1. Navigate to the Tweeter GitHub repository and save the /tweeter/tweeter.json Marathon app definition file.

  2. Add the HAPROXY_0_VHOST definition with the public IP address of your public agent node to your tweeter.json file.

    Important: You must remove the leading http:// and the trailing /.

    ...
      ],
      "labels": {
        "HAPROXY_GROUP": "external",
        "HAPROXY_0_VHOST": "<public-agent-IP>"
      }
    }
    

    In this example, a DC/OS cluster is running on AWS:

    ...
      ],
      "labels": {
        "HAPROXY_GROUP": "external",
        "HAPROXY_0_VHOST": "joel-ent-publicsl-e7wjol669l9f-741498241.us-west-2.elb.amazonaws.com"
      }
    }
    
  3. Install and deploy Tweeter to your DC/OS cluster with this CLI command.
    dcos marathon app add tweeter.json
    

    Tip: The instances parameter in tweeter.json specifies the number of app instances. Use the following command to scale your app up or down:

    dcos marathon app update tweeter instances=<number_of_desired_instances>
    

    The service talks to Cassandra via node-0.cassandra.mesos:9042, and Kafka via broker-0.kafka.mesos:9557 in this example. Traffic is routed via Marathon-LB because of the HAPROXY_0_VHOST definition in the tweeter.json app definition file.

  4. Go to the Services tab to verify your app is up and healthy.

  5. Navigate to public agent node endpoint to see the Tweeter UI and post a tweet!

    Tip: If you’re having trouble, verify the HAPROXY_0_VHOST value in the tweeter.json file.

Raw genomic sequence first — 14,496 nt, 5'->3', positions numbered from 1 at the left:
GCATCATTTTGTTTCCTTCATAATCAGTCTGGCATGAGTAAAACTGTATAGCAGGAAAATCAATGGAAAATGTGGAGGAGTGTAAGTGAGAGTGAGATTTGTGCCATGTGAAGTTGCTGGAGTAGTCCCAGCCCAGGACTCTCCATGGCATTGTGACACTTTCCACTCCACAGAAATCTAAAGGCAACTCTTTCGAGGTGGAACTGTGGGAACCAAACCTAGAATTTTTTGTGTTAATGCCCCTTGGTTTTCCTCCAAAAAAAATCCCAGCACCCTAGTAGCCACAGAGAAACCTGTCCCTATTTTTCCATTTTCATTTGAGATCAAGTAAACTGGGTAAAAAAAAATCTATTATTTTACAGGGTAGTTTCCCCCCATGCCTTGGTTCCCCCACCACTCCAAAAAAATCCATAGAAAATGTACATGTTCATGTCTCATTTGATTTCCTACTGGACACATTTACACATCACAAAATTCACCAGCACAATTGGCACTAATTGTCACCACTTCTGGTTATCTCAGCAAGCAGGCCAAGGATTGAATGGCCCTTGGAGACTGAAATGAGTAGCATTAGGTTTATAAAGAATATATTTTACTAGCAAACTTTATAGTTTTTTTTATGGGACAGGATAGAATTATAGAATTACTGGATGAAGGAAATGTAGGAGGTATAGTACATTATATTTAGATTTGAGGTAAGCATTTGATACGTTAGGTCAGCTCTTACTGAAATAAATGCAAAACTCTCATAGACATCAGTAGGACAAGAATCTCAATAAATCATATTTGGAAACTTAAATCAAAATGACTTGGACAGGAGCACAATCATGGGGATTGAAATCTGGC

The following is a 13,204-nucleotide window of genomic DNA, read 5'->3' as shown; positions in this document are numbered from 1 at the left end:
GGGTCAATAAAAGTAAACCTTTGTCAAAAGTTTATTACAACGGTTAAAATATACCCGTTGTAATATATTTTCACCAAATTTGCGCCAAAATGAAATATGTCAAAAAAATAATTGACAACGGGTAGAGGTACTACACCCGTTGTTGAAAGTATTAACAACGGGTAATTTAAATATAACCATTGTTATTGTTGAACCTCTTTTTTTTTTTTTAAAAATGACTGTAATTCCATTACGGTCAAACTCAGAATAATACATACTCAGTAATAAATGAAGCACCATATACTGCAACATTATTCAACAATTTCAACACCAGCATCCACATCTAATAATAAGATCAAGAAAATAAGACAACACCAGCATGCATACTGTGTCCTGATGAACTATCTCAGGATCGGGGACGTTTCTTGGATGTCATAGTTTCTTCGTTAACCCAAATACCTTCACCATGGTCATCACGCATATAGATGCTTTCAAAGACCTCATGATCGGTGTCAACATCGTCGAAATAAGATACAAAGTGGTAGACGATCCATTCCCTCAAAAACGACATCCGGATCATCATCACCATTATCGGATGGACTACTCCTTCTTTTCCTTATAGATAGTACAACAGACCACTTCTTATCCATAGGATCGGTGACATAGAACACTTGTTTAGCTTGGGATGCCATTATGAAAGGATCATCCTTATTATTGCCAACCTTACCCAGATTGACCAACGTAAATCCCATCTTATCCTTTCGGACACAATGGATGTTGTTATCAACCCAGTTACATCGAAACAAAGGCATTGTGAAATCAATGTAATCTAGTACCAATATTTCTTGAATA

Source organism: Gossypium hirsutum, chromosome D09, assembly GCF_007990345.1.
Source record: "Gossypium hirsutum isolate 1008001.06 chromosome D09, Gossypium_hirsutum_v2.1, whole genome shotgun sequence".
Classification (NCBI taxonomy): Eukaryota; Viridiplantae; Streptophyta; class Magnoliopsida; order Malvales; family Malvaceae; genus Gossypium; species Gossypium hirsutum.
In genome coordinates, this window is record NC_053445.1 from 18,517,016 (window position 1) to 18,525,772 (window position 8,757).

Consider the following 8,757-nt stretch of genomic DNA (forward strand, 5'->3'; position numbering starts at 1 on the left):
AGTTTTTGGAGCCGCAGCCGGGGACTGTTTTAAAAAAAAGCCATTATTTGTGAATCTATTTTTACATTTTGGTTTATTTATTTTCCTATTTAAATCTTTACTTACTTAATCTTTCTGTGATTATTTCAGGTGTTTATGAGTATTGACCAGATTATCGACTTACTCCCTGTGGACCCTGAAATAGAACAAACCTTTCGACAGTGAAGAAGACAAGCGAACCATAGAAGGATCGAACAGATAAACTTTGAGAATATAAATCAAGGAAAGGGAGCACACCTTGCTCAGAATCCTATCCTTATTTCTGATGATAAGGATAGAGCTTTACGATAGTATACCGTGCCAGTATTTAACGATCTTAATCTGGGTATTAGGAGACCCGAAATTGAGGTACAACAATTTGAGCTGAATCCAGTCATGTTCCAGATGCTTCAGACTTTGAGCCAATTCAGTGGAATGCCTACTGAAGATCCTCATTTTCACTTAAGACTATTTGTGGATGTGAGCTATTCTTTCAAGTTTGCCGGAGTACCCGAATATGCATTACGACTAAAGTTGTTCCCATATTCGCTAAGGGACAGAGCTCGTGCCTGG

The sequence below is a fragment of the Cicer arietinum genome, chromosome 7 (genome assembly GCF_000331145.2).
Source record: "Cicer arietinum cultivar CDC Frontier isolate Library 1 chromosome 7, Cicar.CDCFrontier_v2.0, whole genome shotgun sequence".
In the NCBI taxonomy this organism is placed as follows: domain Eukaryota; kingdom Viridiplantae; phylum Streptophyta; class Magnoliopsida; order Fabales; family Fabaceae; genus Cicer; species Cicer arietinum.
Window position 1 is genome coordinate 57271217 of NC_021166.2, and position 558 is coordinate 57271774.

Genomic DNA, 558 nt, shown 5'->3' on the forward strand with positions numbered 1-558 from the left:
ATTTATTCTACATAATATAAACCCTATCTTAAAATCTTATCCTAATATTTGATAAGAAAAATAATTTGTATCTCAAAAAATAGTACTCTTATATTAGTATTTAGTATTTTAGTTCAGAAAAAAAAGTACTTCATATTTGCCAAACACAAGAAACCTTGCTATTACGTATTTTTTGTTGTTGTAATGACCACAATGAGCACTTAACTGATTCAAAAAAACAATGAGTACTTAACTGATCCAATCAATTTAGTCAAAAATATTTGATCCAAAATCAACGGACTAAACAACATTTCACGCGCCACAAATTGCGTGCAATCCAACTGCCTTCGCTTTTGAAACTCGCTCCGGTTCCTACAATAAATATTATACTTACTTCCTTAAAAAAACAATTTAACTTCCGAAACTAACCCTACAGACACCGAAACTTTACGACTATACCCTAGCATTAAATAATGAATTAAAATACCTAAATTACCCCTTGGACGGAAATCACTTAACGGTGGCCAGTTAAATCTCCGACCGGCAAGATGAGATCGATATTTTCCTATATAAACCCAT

Post 100K Tweets

Deploy the post-tweets containerized app to see DC/OS load balancing in action. This app automatically posts a large number of tweets from Shakespeare. The app will post more than 100k tweets one by one, so you’ll see them coming in steadily when you refresh the page.

  1. Navigate to the Tweeter GitHub repository and save the tweeter/post-tweets.json Marathon app definition file.

  2. Deploy the post-tweets.json Marathon app definition file.

    dcos marathon app add post-tweets.json
    
  3. After the post-tweets.json is running:
    • Refresh your browser to see the incoming Shakespeare tweets.

    • Click the Networking -> Service Addresses tab in the DC/OS web interface and select the 1.1.1.1:30000 virtual network to see the load balancing in action.

The post-tweets app works by streaming to the VIP 1.1.1.1:30000. This address is declared in the cmd parameter of the post-tweets.json app definition.

{
  "id": "/post-tweets",
  "cmd": "bin/tweet shakespeare-tweets.json http://1.1.1.1:30000",
...

The Tweeter app uses the service discovery and load balancer service that is installed on every DC/OS node. This address is defined in the tweeter.json definition VIP_0.

...
{
  "containerPort": 3000,
  "hostPort": 0,
  "servicePort": 10000,
  "labels": {
    "VIP_0": "1.1.1.1:30000"
...

Add Streaming Analytics

Next, you’ll perform real-time analytics on the stream of tweets coming in from Kafka.

  1. Navigate to Zeppelin at https://<master_ip>/service/zeppelin/, click Import Note and import tweeter-analytics.json. Zeppelin is preconfigured to execute Spark jobs on the DC/OS cluster, so there is no further configuration or setup required. Be sure to use https://, not http://.

    Tip: Your master IP address is the URL of the DC/OS web interface.

  2. Navigate to Notebook > Tweeter Analytics.

  3. Run the Load Dependencies step to load the required libraries into Zeppelin.

  4. Run the Spark Streaming step, which reads the tweet stream from ZooKeeper and puts them into a temporary table that can be queried using SparkSQL.

  5. Run the Top Tweeters SQL query, which counts the number of tweets per user using the table created in the previous step. The table updates continuously as new tweets come in, so re-running the query will produce a different result every time.